The relative independence of the Catholic Church bureauc­racy vis-a-vis political and socioeconomic forces permit it to fulfill better the role of agent of ideological control which the ruling class assigns to it, and which it willingly assumes because of its links with that ruling class. Conservative Church officials do not have to receive direct orders from businessmen and from politi­cians to act in accordance with interests, since their own interests coincide with those of the ruling class.[14]

The Church functions optimally when it teams up with a right-wing dictatorship or single-party government such as commonly seen in Latin America, certain African countries, and the Philippines. The government offers an environment in which the Church can prosper and the Church reciprocates by controlling the masses—the laity—and ensures the status quo for the government. Referring to Italy as an example, Vaillancourt says:

The papacy gives religious legitimation to the socioeconomic and political status quo in Italy in exchange for political and economic advantages. It is itself controlled partly by the remu­nerative power of the ruling class, and in return it uses various kinds of normative and social control mechanisms to keep the laity loyal to itself and to the socioeconomic and political system that supports it. It helps reproduce the monopoly capitalist system and is in part determined in its own internal control activities by economic and political imperatives.[15]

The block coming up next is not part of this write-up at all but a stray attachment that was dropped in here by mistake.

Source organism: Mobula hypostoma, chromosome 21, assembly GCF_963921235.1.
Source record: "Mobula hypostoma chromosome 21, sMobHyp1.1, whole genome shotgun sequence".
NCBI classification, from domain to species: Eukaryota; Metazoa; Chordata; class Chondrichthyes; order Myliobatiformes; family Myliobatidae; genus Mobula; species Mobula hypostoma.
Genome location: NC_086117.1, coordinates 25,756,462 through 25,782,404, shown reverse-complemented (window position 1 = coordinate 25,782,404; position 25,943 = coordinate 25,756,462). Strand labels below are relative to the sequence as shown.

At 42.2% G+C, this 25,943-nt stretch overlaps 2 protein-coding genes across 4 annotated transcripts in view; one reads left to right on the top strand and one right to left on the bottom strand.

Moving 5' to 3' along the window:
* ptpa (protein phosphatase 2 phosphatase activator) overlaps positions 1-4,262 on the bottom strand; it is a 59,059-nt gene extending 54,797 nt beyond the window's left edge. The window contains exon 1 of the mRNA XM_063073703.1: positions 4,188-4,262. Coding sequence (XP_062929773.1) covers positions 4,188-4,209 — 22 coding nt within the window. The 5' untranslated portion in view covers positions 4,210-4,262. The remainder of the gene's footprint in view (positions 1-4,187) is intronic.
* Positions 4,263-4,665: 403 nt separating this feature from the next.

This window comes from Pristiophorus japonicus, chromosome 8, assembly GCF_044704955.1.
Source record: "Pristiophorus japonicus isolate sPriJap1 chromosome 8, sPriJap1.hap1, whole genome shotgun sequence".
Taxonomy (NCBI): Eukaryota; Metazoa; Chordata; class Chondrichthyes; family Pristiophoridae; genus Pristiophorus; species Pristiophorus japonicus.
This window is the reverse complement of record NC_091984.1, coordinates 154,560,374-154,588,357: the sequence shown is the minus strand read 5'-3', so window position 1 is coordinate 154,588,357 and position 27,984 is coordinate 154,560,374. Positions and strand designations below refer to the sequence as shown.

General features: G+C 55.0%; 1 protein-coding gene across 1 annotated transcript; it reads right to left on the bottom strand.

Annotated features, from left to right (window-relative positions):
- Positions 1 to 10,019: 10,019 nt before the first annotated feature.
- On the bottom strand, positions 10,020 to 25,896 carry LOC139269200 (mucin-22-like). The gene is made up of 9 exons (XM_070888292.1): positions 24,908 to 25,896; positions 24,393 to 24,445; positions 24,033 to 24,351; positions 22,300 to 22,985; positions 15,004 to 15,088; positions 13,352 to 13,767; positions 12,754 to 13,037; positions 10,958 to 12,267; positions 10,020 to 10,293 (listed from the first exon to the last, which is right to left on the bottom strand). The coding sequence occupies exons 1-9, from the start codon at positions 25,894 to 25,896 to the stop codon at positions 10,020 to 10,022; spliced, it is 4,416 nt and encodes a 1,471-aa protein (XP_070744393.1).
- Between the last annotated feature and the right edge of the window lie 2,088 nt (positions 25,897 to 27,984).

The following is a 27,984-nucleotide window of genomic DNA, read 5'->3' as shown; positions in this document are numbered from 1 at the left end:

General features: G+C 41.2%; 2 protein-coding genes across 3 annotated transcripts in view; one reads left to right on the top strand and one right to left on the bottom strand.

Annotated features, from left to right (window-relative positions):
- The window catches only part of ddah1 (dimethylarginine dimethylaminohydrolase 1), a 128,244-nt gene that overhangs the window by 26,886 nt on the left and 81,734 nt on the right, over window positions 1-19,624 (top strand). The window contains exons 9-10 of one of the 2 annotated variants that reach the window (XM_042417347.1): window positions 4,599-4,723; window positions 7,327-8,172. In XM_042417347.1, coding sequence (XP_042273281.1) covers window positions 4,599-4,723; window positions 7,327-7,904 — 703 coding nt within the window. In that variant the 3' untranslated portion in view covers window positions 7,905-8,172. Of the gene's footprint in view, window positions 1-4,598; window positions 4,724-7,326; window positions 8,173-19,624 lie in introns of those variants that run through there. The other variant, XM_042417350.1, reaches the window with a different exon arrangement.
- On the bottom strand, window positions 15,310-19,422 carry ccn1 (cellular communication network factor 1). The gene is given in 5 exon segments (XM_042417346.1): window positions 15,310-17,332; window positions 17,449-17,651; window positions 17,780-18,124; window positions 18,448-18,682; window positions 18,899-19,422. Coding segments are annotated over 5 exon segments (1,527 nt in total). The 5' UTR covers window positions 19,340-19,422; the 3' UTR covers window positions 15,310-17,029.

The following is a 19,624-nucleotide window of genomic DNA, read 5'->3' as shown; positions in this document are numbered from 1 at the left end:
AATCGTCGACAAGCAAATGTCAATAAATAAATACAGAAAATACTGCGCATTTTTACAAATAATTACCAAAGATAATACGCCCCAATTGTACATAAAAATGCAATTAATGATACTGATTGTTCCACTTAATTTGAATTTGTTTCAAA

The Church controls the masses using techniques that took centuries to develop. These have been classified by Vaillancourt as: (1) ecological power; (2) remunerative power; (3) coercive power; (4) social power; (5) legal power; (6) traditional power; (7) expert power; and (8) charismatic power. (See, chapter four, p. 48).

Through its control of large segments of the population, the Church can and does perpetually intimidate governments. Persevering and monolithic (two well-recognized characteristics), the Church is eminently qualified to overcome the resistance of any government on any issue, given sufficient time.

The Church is accurately described as a totalitarian international government: